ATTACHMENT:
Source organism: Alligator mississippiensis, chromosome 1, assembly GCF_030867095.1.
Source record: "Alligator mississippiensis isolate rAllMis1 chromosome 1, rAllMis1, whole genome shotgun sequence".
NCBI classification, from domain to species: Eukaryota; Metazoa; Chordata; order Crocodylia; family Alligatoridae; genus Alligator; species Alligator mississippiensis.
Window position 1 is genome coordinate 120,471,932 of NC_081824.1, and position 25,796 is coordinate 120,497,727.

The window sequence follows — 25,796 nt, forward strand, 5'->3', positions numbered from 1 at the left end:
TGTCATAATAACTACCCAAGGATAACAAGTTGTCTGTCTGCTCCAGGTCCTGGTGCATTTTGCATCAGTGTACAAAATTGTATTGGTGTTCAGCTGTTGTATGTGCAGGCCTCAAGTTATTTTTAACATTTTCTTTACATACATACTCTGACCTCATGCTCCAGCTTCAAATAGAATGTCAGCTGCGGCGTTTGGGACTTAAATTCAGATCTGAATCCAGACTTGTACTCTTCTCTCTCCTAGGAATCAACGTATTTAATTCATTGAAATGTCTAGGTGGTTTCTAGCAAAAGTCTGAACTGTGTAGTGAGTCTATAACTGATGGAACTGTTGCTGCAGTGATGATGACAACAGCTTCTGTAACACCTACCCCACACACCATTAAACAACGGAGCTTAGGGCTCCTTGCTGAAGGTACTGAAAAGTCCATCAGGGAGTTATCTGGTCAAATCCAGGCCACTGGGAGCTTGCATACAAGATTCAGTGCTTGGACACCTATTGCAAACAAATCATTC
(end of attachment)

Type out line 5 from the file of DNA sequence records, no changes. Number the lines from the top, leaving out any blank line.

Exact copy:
The window sequence follows — 25,796 nt, forward strand, 5'->3', positions numbered from 1 at the left end: